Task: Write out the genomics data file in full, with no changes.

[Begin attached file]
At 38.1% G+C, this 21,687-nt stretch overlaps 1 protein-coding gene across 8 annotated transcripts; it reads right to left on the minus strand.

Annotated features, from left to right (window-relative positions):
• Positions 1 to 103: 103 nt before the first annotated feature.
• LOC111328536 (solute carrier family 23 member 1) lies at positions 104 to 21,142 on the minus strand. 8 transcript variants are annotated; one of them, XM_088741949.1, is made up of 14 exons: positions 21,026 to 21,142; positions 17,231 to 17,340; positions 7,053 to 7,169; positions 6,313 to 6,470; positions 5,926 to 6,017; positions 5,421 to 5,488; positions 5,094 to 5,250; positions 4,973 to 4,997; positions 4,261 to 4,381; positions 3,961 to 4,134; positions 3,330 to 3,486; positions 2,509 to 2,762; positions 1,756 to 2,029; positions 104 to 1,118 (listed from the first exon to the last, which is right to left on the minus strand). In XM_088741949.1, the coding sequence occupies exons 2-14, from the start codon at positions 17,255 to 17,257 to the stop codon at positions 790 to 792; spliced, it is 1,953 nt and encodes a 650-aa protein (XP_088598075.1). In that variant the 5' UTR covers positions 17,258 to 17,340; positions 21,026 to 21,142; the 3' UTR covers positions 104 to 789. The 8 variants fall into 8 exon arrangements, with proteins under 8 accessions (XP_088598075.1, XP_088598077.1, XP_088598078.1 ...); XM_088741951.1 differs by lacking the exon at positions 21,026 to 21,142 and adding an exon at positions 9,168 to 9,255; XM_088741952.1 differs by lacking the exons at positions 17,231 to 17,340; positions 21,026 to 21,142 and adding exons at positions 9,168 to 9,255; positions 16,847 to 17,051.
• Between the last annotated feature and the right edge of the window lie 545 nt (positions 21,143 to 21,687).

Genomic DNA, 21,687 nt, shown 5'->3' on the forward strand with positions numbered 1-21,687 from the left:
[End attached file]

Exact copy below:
At 38.1% G+C, this 21,687-nt stretch overlaps 1 protein-coding gene across 8 annotated transcripts; it reads right to left on the minus strand.

Annotated features, from left to right (window-relative positions):
• Positions 1 to 103: 103 nt before the first annotated feature.
• LOC111328536 (solute carrier family 23 member 1) lies at positions 104 to 21,142 on the minus strand. 8 transcript variants are annotated; one of them, XM_088741949.1, is made up of 14 exons: positions 21,026 to 21,142; positions 17,231 to 17,340; positions 7,053 to 7,169; positions 6,313 to 6,470; positions 5,926 to 6,017; positions 5,421 to 5,488; positions 5,094 to 5,250; positions 4,973 to 4,997; positions 4,261 to 4,381; positions 3,961 to 4,134; positions 3,330 to 3,486; positions 2,509 to 2,762; positions 1,756 to 2,029; positions 104 to 1,118 (listed from the first exon to the last, which is right to left on the minus strand). In XM_088741949.1, the coding sequence occupies exons 2-14, from the start codon at positions 17,255 to 17,257 to the stop codon at positions 790 to 792; spliced, it is 1,953 nt and encodes a 650-aa protein (XP_088598075.1). In that variant the 5' UTR covers positions 17,258 to 17,340; positions 21,026 to 21,142; the 3' UTR covers positions 104 to 789. The 8 variants fall into 8 exon arrangements, with proteins under 8 accessions (XP_088598075.1, XP_088598077.1, XP_088598078.1 ...); XM_088741951.1 differs by lacking the exon at positions 21,026 to 21,142 and adding an exon at positions 9,168 to 9,255; XM_088741952.1 differs by lacking the exons at positions 17,231 to 17,340; positions 21,026 to 21,142 and adding exons at positions 9,168 to 9,255; positions 16,847 to 17,051.
• Between the last annotated feature and the right edge of the window lie 545 nt (positions 21,143 to 21,687).

Genomic DNA, 21,687 nt, shown 5'->3' on the forward strand with positions numbered 1-21,687 from the left: